AP Interview: Plot to kill envoy will hurt Iran

By Matthew Lee

Associated Press

Published: Tuesday, Oct. 11 2011 12:00 a.m. MDT

Secretary of State Hillary Rodham Clinton greets reporters before an interview with The Associated Press, Tuesday, Oct. 11, 2011, at the State Department in Washington.

Carolyn Kaster, Associated Press

Enlarge photo»

WASHINGTON — The alleged Iranian plot to assassinate Saudi Arabia's ambassador to Washington on U.S. soil "crosses a line" that may persuade even reluctant nations to line up against Tehran, Secretary of State Hillary Rodham Clinton told The Associated Press on Tuesday.

The outlandish details of the foiled scheme only strengthen the U.S. allegation that Iran will go to almost any lengths to franchise terror abroad, she said.

"The idea that they would attempt to go to a Mexican drug cartel to solicit murder-for-hire to kill the Saudi ambassador? Nobody could make that up, right?" Clinton said in a nearly hour-long, wide-ranging interview with AP reporters and editors.

Clinton said the alleged plot, which prosecutors say involved Iranian government agents trying to hire a Mexican drug cartel to kill Saudi Ambassador Adel Al-Jubeir, "in the minds of many diplomats and government officials crosses a line that Iran needs to be held to account for." Clinton spoke with the AP just minutes after details of the scheme were announced by the Justice Department.

President Barack Obama called al-Jubeir to declare that the foiled assassination plot was a "flagrant" violation of U.S. and international law, the White House said. The president expressed solidarity with Saudi Arabia and said he was committed to ensuring the security of diplomats in the United States. White House press secretary Jay Carney disclosed broad outlines of the call in a statement.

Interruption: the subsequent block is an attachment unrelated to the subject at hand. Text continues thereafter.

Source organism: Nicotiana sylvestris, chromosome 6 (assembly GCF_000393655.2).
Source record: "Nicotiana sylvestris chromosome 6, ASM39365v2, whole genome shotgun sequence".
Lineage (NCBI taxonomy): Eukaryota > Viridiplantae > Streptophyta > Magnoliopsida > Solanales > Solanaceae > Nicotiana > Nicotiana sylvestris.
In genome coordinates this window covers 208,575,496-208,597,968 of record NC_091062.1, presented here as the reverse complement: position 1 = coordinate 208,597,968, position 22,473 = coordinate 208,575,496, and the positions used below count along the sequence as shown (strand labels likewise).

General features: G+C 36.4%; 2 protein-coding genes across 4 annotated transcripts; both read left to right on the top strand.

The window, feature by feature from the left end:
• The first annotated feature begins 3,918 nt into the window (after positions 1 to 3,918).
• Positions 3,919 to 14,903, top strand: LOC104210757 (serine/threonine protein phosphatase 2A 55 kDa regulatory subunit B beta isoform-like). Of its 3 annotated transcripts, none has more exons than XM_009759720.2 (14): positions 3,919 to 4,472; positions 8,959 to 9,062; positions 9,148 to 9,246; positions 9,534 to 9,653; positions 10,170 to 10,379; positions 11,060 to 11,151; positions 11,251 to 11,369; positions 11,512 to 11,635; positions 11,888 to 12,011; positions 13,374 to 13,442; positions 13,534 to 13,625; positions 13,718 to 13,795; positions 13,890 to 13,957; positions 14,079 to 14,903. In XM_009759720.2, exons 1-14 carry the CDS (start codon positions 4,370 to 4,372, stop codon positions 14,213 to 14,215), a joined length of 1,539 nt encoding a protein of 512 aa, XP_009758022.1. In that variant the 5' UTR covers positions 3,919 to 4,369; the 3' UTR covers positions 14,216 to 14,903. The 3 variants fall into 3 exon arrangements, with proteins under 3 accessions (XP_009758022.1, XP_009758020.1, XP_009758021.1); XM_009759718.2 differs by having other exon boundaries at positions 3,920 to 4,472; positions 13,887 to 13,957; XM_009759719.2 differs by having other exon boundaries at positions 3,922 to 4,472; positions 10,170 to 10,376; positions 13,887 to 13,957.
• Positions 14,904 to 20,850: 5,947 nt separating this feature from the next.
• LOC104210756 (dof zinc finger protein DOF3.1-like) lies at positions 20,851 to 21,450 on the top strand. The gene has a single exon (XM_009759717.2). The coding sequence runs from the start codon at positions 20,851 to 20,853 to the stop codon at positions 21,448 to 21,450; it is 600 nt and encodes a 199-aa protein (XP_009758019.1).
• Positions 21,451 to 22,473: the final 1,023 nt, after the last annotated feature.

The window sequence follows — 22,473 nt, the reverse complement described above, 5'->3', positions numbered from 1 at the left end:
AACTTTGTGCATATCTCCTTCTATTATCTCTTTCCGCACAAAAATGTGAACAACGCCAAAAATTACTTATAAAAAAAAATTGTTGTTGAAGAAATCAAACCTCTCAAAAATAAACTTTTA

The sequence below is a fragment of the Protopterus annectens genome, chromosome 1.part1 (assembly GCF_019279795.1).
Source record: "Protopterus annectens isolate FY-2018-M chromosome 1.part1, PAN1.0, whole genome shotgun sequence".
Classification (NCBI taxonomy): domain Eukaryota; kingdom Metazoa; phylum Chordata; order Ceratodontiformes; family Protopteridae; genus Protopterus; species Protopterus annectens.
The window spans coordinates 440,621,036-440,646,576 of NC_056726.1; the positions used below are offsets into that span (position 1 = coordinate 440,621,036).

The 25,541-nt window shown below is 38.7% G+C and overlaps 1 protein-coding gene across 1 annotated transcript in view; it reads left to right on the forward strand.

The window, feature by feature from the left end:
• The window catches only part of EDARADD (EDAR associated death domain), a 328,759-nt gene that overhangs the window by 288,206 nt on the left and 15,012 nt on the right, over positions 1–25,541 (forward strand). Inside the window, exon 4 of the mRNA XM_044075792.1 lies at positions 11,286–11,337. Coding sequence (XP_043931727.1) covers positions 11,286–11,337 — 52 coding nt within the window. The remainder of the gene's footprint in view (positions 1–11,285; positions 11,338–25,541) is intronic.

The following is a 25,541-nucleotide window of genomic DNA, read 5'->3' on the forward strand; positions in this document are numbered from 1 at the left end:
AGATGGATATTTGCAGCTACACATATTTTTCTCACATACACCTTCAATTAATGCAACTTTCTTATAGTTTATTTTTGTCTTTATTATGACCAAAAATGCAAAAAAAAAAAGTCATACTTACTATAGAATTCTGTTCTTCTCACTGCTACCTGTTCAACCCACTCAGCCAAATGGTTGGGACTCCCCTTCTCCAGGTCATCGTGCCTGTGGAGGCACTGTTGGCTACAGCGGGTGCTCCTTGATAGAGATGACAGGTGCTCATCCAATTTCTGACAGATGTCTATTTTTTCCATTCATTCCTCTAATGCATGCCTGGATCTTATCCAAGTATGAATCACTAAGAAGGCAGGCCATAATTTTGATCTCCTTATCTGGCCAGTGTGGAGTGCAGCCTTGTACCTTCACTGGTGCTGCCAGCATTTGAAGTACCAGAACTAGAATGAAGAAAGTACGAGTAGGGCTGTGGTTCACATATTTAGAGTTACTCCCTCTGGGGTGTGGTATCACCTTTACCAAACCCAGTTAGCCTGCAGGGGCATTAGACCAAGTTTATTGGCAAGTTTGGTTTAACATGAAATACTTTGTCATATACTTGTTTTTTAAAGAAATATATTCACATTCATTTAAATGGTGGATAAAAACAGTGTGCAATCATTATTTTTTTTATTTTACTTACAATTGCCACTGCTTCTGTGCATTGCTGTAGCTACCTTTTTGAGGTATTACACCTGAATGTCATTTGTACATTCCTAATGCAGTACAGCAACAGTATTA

Clinton said the U.S. will use the case to try to "enlist more countries in working together against what is becoming a clearer and clearer threat" from Iran. "We want to reassure our friends that the complaints against Iran are well-founded."

The United States and numerous other countries accuse Iran of supporting international terrorism, but sanctions meant to punish Iran for that activity are uneven at best. The U.S. also accuses Iran of hiding a plan for nuclear weapons, which Iran denies. U.N. and other sanctions aimed at the nuclear program have gotten tougher in recent years but have not stopped Iran from developing technical prowess that could be used to produce either power or a bomb.

In the interview, Clinton also sounded a note of sympathy for Egypt's interim leaders, but expressed deep concern about 26 Egyptians killed last weekend in the worst violence since the February ouster of former dictator Hosni Mubarak. "This is all new territory," Clinton said.

She was resolute that the Palestinians will not win statehood through the United Nations, insisting that negotiations alone can achieve peace with Israel. She said the global spotlight on this issue has given the best opportunity in more than two decades to try to establish a separate Palestinian state alongside Israel.

She also predicted that Afghanistan will continue its outreach to Taliban insurgents, despite the assassination of the elder statesman leading the effort, and she said the U.S. will keep trying to help.

The Iranian plot case "creates a potential for international reaction that will further isolate Iran, that will raise questions about what they're up to, not only in the United States and Mexico," Clinton said.

She said that she, Obama and other senior U.S. officials would be calling world leaders to press the case against Iran, and to head off what she predicted would be Iranian denials and spin.

"We are actively engaged in a very concerted diplomatic outreach to many capitals, to the U.N. in New York, to not only to explain what happened so we can try to pre-empt any efforts by Iran to be successful in what would be their denial and their efforts to try to deflect responsibility," Clinton said.

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